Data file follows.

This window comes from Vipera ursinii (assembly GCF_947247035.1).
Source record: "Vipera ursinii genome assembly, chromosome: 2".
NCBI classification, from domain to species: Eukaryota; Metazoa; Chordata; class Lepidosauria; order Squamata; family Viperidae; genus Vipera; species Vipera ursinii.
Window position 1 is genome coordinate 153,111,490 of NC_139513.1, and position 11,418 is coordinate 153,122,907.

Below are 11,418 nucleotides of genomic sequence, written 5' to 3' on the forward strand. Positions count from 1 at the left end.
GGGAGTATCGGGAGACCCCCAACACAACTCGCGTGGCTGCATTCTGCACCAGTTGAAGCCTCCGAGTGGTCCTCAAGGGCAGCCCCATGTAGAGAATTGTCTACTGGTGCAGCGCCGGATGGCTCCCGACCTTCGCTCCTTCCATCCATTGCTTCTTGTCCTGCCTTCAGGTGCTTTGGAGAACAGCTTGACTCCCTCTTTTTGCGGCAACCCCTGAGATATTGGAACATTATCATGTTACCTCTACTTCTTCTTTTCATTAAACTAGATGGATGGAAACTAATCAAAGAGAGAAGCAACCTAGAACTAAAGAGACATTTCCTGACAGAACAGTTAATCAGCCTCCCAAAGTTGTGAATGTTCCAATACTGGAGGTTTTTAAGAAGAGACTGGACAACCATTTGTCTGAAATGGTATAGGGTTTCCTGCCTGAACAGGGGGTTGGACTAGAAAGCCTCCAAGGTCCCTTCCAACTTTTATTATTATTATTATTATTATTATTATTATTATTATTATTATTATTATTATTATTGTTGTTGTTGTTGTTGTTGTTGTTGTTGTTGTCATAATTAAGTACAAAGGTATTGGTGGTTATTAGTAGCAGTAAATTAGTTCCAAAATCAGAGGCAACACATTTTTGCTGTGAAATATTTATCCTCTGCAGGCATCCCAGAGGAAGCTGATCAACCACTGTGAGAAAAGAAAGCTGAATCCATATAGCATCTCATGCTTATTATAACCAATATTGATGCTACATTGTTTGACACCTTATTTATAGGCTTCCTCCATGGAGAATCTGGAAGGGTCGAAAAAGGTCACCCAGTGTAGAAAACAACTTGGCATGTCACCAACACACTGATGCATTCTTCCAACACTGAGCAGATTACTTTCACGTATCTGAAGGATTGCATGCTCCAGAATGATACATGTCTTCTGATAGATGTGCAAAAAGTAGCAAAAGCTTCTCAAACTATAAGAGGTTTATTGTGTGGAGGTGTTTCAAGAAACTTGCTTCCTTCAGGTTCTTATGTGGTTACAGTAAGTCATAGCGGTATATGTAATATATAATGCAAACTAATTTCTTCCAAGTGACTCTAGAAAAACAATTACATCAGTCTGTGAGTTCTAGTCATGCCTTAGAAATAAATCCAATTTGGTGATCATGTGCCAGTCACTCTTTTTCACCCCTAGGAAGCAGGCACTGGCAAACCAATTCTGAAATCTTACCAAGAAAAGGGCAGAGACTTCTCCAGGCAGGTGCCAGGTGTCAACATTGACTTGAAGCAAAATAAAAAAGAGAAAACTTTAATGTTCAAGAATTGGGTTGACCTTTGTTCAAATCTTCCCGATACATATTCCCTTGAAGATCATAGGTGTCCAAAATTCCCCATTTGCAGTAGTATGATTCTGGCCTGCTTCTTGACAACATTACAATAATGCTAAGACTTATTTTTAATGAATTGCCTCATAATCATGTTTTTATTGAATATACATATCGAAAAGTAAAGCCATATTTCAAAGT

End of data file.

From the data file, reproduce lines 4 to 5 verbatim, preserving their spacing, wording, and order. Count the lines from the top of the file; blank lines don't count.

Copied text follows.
Window position 1 is genome coordinate 153,111,490 of NC_139513.1, and position 11,418 is coordinate 153,122,907.

Below are 11,418 nucleotides of genomic sequence, written 5' to 3' on the forward strand. Positions count from 1 at the left end.